One of my least favorite aspects of art-making is that it takes up so much space. Yes, I know. That's kind of the whole point. But in a way, I hate that part too--the sad knowledge that the activity I enjoy the most will, at the end of the day, result in my producing another thing, in a world that is arguably already overrun with too many things. Not that it'll stop me from drawing, of course, but it's kind of a depressing thought to have while cleaning your desk. Not that I dwell on this all the time. To be fair, I've been enjoying the holiday season more than I anticipated, actually relishing walking past Christmas tree sales, enjoying the odd snow day and boozy holiday parties and all that, but the appeals to shop are exhausting. I am tired of stuff. Tired of being a Yet Another Artist Trying to Sell Stuff, frankly; I just want my work to go to good homes to people who happen to like the drawings and not do any of the uncomfortable-but-neccessary work required to entreat people to buy it.
And, um, now that I'm done kvetching, here are a few pieces of art I have for sale.
Map of New York
And as always, any art-lovers and/or Christmas-shopping procrastinators who would like to purchase original art are welcome to contact me for prices and availability. As I mentioned earlier, the drawings are starting to pile and need good homes.
Lately I've been mass-producing stuff mostly for its own sake, including a new coaster series. (I'm not sure what to do with these, exactly, other than leave them in bars and hand them out to friends, but I tend to have a 'shoot first, ask questions later' approach to a lot of art-making.)
I've also created a map of DC that I've doodled on obsessively and printed on chip board. You can buy 'em for $8 on my shop.
I was also very sad to learn that Mrs. The Cat, who is documented in The Bachelor Cat, has recently passed away. She was a good one, to say the least. Our thoughts are with her surviving Cat Bachelor.
Put a cat on it > put a bird on it.
Last November I created a mini-comic about the phenomena of the Cat Bachelor (after overhearing two of my male friends discussing their respective cats at a party and realizing that this was a Thing). Over time cats have become one of my default images—the stockpile of stuff I can doodle repeatedly and never seem to tire of. They are much easier to draw than humans and (sadly) much more crowd-pleasing.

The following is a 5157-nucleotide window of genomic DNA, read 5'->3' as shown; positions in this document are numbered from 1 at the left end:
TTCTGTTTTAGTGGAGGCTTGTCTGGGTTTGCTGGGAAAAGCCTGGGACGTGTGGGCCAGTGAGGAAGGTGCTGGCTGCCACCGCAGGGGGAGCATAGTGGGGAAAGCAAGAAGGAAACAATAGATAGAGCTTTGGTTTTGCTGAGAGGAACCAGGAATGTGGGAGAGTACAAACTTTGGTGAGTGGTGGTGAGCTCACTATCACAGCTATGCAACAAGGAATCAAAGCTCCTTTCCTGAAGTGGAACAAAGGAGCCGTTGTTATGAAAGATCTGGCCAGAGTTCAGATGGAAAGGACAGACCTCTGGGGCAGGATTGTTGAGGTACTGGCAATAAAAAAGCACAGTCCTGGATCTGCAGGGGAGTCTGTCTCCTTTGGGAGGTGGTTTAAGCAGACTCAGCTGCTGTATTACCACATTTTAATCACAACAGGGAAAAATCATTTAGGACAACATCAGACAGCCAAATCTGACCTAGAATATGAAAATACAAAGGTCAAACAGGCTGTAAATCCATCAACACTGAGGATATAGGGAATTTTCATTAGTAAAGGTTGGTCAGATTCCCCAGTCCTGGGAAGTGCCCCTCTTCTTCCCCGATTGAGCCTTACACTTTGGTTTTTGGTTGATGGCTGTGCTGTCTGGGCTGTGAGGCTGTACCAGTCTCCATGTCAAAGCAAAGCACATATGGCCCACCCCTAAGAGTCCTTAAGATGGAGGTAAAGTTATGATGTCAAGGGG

Below, some of my favorite illustrators takes on cats:
The Saul Steinberg Cat.
An Edward Lear cat.
The Edward Searle Cat, though I think I like that fish more.
I am pleased to announce that The Unsuccessful Artist's Handbook—y'know, the thing I've been talking about creating for well over a year now—is finally printed and for sale. It costs $7, which I would like to point out, is less than most cocktails in any major metropolitan city, and contains various drawing and writing I've done last year or so, along with a bunch of art from my last exhibition. (No advice how to be an artist, unsuccessful or otherwise.) You can buy a copy on my Big Cartel site here, or at the (e)merge art fair.
Speaking of (e)merge: I will be showing with the Flashpoint Gallery in room 213, where I will transforming the bathroom into a small exhibition space, and displaying a bunch of original art that is in the Handbook. And just wait until you see what plans I have in store for the mirror over the sink.
As it turns out, 2013 is The Year that All of My Friends Are Getting Married, which is happening pretty much on schedule. And one unexpected perk is that I've been finding myself contributing art to their nuptials in various ways. The map of DC I drew in April will be used for an invitation (minus the sea monsters), and in January, I was commissioned to draw an engagement-themed piece that was used as part of a marriage proposal. Most recently I created a Ketubah for my friends Agnes and Max. It's my first Ketubah, and hopefully not my last—I had a lot of fun with this one: